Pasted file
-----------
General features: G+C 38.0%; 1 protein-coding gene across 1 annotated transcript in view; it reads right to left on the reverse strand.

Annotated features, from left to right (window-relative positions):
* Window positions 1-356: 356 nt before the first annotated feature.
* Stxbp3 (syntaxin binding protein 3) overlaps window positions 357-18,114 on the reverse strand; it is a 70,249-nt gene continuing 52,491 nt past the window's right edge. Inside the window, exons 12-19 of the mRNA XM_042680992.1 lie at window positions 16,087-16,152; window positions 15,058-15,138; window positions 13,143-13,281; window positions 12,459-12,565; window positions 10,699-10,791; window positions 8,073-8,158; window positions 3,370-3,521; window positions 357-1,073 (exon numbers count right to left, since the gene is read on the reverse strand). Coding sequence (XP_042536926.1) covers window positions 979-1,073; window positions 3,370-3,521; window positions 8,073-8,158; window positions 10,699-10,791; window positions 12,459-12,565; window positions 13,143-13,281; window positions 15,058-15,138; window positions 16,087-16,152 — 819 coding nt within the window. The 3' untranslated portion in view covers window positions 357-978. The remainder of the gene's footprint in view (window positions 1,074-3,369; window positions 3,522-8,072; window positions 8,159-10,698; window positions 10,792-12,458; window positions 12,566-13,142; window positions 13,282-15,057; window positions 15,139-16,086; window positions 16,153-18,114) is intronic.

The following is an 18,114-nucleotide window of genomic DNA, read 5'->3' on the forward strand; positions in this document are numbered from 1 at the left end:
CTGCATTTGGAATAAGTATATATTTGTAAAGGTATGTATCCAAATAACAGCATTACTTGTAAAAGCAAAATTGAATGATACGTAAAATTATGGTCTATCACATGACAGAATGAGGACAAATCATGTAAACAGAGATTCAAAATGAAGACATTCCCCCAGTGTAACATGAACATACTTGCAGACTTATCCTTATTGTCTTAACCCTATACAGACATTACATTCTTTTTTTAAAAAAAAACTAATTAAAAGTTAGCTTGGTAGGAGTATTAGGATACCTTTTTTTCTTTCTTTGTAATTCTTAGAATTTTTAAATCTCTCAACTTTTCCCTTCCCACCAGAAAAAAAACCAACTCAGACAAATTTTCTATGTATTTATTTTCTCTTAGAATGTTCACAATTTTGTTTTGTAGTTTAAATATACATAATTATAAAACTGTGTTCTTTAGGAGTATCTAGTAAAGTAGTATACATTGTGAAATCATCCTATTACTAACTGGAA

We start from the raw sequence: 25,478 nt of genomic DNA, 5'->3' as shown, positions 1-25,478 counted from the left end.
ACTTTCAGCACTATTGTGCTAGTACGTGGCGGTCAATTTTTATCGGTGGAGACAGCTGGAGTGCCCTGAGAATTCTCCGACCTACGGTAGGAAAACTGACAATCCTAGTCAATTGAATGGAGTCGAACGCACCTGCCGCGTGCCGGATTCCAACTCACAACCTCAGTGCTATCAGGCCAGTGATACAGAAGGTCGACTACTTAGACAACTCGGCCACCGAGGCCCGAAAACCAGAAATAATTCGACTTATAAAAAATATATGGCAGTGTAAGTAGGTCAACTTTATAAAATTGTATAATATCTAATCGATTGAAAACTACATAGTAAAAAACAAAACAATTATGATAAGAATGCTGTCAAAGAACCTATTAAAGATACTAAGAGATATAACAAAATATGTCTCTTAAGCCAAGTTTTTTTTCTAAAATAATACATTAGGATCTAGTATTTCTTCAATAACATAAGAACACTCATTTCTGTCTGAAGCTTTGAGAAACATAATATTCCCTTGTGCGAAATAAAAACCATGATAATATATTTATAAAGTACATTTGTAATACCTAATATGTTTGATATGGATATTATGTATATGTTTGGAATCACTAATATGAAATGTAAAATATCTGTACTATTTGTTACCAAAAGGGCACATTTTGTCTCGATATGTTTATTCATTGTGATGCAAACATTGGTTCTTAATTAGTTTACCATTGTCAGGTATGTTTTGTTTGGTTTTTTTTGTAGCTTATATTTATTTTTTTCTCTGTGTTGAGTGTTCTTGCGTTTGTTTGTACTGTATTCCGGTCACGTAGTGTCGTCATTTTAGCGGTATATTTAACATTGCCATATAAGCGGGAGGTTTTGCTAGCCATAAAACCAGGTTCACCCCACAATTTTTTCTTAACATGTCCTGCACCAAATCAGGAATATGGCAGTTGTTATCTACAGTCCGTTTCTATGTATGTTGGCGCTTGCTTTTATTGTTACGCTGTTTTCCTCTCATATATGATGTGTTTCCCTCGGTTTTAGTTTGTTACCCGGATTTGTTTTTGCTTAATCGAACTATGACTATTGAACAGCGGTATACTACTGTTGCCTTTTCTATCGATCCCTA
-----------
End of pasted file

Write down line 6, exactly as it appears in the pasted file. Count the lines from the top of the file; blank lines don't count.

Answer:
CTGCATTTGGAATAAGTATATATTTGTAAAGGTATGTATCCAAATAACAGCATTACTTGTAAAAGCAAAATTGAATGATACGTAAAATTATGGTCTATCACATGACAGAATGAGGACAAATCATGTAAACAGAGATTCAAAATGAAGACATTCCCCCAGTGTAACATGAACATACTTGCAGACTTATCCTTATTGTCTTAACCCTATACAGACATTACATTCTTTTTTTAAAAAAAAACTAATTAAAAGTTAGCTTGGTAGGAGTATTAGGATACCTTTTTTTCTTTCTTTGTAATTCTTAGAATTTTTAAATCTCTCAACTTTTCCCTTCCCACCAGAAAAAAAACCAACTCAGACAAATTTTCTATGTATTTATTTTCTCTTAGAATGTTCACAATTTTGTTTTGTAGTTTAAATATACATAATTATAAAACTGTGTTCTTTAGGAGTATCTAGTAAAGTAGTATACATTGTGAAATCATCCTATTACTAACTGGAA